EBSCO Library of Congress Classification Report 2011

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    This report lists all periodicals subscribed to in 2011 through EBSCO Subscription Services by the University Libraries, University of Rhode Island. Information provided includes title, ISSN, Library of Congress Classification number and name, and subscriber (URI, Pell, or CCE). The list is sorted by LC Classification to better show the journals that support each discipline/subject area. Not included here are titles available through online journal packages and reference databases, which now comprise the majority of the Libraries\u27 subscriptions. The journals listed here are those to which the Libraries subscribe to individually, title-by-title

    EBSCO Library of Congress Classification Report 2010

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    This report lists all periodicals subscribed to in 2010 through EBSCO Subscription Services by the University Libraries, University of Rhode Island. Information provided includes title, ISSN, Library of Congress Classification number and name, and subscriber (URI, Pell, or CCE). The list is sorted by LC Classification to better show the journals that support each discipline/subject area. Not included here are titles available through online journal packages and reference databases, which now comprise the majority of the Libraries\u27 subscriptions. The journals listed here are those to which the Libraries subscribe to individually, title-by-title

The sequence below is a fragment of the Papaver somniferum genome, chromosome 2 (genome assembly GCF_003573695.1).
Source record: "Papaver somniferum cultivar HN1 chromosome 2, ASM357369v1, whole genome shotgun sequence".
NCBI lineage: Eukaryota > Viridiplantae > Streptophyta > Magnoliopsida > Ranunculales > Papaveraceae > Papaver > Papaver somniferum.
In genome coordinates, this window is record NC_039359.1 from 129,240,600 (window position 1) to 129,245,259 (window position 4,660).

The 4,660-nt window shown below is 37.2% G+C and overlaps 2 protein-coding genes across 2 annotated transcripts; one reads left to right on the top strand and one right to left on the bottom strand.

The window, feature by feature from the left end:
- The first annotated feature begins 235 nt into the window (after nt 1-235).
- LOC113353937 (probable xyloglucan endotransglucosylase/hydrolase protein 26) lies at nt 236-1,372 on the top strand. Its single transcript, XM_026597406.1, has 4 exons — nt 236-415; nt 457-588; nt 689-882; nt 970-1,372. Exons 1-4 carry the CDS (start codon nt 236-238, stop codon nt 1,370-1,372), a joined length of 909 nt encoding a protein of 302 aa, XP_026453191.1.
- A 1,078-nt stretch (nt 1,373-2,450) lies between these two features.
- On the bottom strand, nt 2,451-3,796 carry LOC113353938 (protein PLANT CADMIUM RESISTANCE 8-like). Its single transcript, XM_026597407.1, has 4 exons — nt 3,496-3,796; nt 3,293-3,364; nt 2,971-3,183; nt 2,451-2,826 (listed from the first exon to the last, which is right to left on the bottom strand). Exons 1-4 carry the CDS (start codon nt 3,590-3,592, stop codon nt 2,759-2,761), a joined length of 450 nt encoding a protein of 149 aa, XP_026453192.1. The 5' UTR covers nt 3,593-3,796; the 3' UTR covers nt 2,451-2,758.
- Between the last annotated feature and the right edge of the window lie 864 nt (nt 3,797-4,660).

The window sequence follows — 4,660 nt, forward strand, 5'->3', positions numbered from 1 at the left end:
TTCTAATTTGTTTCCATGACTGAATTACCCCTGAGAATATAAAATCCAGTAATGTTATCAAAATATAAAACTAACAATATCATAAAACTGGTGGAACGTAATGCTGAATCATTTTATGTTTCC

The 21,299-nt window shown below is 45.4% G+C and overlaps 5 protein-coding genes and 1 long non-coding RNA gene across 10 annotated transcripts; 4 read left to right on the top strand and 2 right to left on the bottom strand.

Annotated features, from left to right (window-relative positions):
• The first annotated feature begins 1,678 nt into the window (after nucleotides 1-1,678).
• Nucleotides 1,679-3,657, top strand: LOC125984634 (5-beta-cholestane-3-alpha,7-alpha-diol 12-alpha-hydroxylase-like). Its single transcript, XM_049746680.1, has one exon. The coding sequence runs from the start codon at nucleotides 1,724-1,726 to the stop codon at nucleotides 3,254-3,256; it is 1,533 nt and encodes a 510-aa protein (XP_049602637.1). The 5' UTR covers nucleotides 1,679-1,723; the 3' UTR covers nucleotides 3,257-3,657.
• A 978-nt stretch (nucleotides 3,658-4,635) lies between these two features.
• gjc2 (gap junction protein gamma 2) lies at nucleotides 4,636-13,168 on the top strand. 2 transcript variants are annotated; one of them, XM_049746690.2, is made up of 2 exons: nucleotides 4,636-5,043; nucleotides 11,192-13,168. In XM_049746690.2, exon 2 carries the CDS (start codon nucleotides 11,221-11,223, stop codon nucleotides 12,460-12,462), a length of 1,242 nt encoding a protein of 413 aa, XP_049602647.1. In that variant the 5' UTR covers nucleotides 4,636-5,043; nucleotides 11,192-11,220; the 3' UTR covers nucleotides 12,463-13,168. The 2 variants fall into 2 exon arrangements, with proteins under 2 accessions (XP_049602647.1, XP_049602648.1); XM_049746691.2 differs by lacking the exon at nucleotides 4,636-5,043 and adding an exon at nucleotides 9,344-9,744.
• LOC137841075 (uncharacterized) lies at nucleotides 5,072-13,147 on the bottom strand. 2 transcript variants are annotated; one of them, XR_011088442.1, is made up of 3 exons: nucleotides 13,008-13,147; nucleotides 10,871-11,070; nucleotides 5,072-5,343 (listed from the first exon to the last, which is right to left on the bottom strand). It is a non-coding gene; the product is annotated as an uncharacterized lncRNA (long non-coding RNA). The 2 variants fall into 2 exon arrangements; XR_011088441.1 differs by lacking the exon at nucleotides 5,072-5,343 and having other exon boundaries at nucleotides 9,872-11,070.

EBSCO Library of Congress Classification Report 2009

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    This report lists all periodicals subscribed to in 2009 through EBSCO Subscription Services by the University Libraries, University of Rhode Island. Information provided includes title, ISSN, Library of Congress Classification number and name, and subscriber (URI, Pell, or CCE). The list is sorted by LC Classification to better show the journals that support each discipline/subject area. Not included here are titles available through online journal packages and reference databases, which now comprise the majority of the Libraries\u27 subscriptions. The journals listed here are those to which the Libraries subscribe to individually, title-by-title

    Homogeneity and heterogeneity in disciplinary discourse: tracking the management of intertextuality in undergraduate academic lectures